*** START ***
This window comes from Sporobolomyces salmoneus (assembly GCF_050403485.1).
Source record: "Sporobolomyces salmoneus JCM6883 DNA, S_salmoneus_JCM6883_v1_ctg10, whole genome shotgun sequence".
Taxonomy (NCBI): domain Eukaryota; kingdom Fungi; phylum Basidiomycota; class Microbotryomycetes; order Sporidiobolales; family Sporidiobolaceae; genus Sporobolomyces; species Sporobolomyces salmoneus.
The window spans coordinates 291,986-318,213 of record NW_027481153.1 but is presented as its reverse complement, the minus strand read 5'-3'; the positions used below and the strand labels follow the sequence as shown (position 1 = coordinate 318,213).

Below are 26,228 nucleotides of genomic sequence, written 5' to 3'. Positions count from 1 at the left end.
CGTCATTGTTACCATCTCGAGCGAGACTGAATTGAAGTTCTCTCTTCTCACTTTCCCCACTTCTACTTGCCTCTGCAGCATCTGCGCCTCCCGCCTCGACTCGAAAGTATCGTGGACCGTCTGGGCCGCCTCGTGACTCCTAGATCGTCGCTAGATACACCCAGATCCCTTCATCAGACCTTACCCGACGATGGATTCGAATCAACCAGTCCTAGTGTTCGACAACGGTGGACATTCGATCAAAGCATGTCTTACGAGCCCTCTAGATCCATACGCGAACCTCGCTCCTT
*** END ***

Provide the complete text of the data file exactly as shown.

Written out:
This window comes from Sporobolomyces salmoneus (assembly GCF_050403485.1).
Source record: "Sporobolomyces salmoneus JCM6883 DNA, S_salmoneus_JCM6883_v1_ctg10, whole genome shotgun sequence".
Taxonomy (NCBI): domain Eukaryota; kingdom Fungi; phylum Basidiomycota; class Microbotryomycetes; order Sporidiobolales; family Sporidiobolaceae; genus Sporobolomyces; species Sporobolomyces salmoneus.
The window spans coordinates 291,986-318,213 of record NW_027481153.1 but is presented as its reverse complement, the minus strand read 5'-3'; the positions used below and the strand labels follow the sequence as shown (position 1 = coordinate 318,213).

Below are 26,228 nucleotides of genomic sequence, written 5' to 3'. Positions count from 1 at the left end.
CGTCATTGTTACCATCTCGAGCGAGACTGAATTGAAGTTCTCTCTTCTCACTTTCCCCACTTCTACTTGCCTCTGCAGCATCTGCGCCTCCCGCCTCGACTCGAAAGTATCGTGGACCGTCTGGGCCGCCTCGTGACTCCTAGATCGTCGCTAGATACACCCAGATCCCTTCATCAGACCTTACCCGACGATGGATTCGAATCAACCAGTCCTAGTGTTCGACAACGGTGGACATTCGATCAAAGCATGTCTTACGAGCCCTCTAGATCCATACGCGAACCTCGCTCCTT